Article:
New ‘Freedom Park’ set to serve original purpose

·3 min read

MODERNIZATION alongside the preservation of history and culture.

This is why the Cebu City Government and a private developer are keen on restoring the century-old Freedom Park at the downtown area to its original glory.

Mayor Michael Rama and executives of the Megawide Construction Corp. (MCC) led the ceremonial groundbreaking for the development of the park on Thursday, Sept. 8, 2022.

Located on Magallanes St. near the Carbon Public Market, Freedom Park used to be an open space for Cebuanos to enjoy and an area for demonstrations or protests.

The park was originally part of friar lands owned by the Order of Augustinian Recollects (OAR) before it was acquired by the City in 1880.

Historian Jose Eleazar Bersales said American troops occupied the park in 1899 and installed a military barrack named after Maj. Oliver Warwick.

After the Second World War, the park became a venue for candidates to hold campaign rallies in the 1950s and 1960s, thus the word “freedom” in its name.

In the ‘70s, during the Martial Law period when rallies and protests were banned, the park transformed into a street market for flowers, baskets and other products.

Now, with the joint-venture agreement of the MCC and Cebu City Government for the modernization of Carbon market, Freedom Park will be restored to serve its original purpose.

Rama said transforming Freedom Park into what it was before is part of the Singapore-like Cebu City vision of his administration.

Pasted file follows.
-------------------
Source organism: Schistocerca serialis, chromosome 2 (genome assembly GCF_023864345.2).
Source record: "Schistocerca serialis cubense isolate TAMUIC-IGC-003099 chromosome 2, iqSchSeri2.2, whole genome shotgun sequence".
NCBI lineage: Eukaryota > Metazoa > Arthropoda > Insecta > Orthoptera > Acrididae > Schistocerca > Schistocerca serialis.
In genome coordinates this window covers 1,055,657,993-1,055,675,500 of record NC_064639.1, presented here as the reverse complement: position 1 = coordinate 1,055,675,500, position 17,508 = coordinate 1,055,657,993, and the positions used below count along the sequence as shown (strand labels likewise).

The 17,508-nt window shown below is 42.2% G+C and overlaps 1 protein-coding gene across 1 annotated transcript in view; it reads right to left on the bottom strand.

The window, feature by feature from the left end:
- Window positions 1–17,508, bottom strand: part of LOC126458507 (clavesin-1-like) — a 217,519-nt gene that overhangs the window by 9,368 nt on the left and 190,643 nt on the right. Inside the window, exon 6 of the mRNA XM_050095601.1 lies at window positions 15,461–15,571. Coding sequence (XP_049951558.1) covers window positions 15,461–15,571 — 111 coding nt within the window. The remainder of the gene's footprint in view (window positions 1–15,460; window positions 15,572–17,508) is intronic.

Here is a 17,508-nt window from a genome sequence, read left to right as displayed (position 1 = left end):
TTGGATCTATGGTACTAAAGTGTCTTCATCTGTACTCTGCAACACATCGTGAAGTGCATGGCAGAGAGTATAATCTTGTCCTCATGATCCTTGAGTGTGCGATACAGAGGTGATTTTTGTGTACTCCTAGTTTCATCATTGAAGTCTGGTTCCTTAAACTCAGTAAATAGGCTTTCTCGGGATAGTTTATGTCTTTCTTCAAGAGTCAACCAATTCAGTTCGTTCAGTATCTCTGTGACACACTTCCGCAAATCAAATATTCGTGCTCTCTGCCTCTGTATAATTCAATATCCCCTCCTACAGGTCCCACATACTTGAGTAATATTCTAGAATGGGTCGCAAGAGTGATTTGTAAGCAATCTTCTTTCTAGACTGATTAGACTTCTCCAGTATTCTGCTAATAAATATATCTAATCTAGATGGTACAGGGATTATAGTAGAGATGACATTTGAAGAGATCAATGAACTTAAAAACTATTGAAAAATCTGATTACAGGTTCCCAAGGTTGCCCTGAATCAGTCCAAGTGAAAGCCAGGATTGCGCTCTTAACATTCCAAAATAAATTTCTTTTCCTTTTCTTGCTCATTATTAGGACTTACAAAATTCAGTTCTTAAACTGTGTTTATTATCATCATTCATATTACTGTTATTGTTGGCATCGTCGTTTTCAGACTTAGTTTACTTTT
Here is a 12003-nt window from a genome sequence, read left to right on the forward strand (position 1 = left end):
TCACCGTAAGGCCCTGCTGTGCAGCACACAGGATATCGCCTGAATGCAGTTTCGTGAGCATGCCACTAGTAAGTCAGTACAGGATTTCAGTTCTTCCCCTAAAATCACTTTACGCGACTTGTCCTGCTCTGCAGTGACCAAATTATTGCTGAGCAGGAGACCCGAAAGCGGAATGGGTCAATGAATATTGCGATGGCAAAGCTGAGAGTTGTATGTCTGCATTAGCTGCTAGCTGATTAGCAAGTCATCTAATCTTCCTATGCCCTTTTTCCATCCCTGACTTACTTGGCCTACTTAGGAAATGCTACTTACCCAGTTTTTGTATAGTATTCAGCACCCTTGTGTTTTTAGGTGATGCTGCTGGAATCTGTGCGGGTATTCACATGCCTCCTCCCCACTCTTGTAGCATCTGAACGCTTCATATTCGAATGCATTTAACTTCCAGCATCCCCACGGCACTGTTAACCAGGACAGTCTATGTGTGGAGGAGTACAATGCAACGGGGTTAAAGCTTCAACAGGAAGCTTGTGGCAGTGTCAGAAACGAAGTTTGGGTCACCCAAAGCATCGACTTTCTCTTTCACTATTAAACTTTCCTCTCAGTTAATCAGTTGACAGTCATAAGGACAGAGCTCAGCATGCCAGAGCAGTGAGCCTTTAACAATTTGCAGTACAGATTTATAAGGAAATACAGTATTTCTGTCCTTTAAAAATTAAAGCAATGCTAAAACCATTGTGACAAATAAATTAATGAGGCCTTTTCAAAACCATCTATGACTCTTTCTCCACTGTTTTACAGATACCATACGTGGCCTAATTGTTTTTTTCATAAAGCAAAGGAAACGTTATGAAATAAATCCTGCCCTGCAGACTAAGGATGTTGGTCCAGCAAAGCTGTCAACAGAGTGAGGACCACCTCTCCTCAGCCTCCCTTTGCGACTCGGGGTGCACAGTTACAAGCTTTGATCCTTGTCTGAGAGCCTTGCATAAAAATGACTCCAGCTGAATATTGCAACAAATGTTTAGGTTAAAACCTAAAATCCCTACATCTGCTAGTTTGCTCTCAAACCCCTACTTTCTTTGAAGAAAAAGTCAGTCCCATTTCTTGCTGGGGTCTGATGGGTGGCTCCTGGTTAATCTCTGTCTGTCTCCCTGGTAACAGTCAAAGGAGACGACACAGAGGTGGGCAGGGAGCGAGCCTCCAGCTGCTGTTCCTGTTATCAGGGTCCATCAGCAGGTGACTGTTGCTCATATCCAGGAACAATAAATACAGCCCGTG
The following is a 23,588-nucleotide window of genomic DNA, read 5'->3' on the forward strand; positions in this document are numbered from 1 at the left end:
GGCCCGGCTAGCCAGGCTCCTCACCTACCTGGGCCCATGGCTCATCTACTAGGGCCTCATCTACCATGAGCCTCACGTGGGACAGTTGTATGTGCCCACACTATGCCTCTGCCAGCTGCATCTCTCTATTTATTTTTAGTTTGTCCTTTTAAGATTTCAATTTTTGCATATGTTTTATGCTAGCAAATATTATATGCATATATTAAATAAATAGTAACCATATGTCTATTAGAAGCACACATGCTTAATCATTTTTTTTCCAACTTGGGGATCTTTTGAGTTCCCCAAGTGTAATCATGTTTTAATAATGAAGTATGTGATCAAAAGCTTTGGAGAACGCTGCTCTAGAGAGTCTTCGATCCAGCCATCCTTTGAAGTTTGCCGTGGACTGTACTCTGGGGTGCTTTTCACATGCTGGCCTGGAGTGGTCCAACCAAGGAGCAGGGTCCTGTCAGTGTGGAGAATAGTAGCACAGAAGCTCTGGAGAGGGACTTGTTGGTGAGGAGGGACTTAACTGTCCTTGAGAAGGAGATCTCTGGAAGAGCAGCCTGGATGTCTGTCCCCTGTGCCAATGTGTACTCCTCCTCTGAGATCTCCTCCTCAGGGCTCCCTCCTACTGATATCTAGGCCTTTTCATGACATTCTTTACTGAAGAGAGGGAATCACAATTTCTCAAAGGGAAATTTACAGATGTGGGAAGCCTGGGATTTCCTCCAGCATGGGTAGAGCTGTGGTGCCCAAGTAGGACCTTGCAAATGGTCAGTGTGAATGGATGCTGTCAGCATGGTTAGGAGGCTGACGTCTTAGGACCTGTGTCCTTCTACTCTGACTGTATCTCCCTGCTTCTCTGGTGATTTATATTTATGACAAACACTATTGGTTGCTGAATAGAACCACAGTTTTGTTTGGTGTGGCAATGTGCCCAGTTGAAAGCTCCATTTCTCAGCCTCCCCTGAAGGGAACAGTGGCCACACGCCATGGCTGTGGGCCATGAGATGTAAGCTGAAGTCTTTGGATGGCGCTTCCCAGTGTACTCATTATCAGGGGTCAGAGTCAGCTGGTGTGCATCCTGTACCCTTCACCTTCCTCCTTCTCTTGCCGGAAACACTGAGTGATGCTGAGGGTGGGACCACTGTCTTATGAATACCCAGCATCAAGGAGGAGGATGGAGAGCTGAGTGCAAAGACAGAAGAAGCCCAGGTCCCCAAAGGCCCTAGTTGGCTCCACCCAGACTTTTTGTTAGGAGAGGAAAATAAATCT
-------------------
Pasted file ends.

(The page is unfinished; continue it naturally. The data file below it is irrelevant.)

“We need to bring back the foundation. We deserve order and authority being observed and we should have a beautiful environment including everything about human existence,” said Rama.

Cebu2World president Louie Ferrer said the park will be open to the public in October and will feature a tall obelisk at the center.

The development of Freedom Park is part of the P8-billion investment that the MCC is pouring in for the modernization of the Carbon Public Market complex.

The 2,000-square-meter park also used to be a venue where people peacefully debated about different topics, such as religion and politics.

Ferrer said they are hoping that these kinds of activities will return once the park will be restored.

The park’s restoration will somewhat serve as a corporate social responsibility project of the MCC since the company will not gain profit from the initiative, he added.

“We want the Cebuanos to rest here. We want the park to welcome everyone who goes to Carbon market,” said Ferrer in Cebuano.

Historical artifacts

During the initial construction works for the park, the Cebu City Historical Affairs Commission unearthed more than 700 artifacts consisting of trade ware porcelain from China, butchered animal bones and marine-harvested shells that can be dated back to the late 1500s onward to the 1800s.

The findings suggest that the old Freedom Park was once used as a coastal settlement and Cebuanos were actively involved in maritime trading.

The collected artifacts will be turned over to the repositories of the National Museum of the Philippines.

The Archaeological Impact Assessment of the park is a requirement under Republic Act 10066, or the National Culture Heritage Law.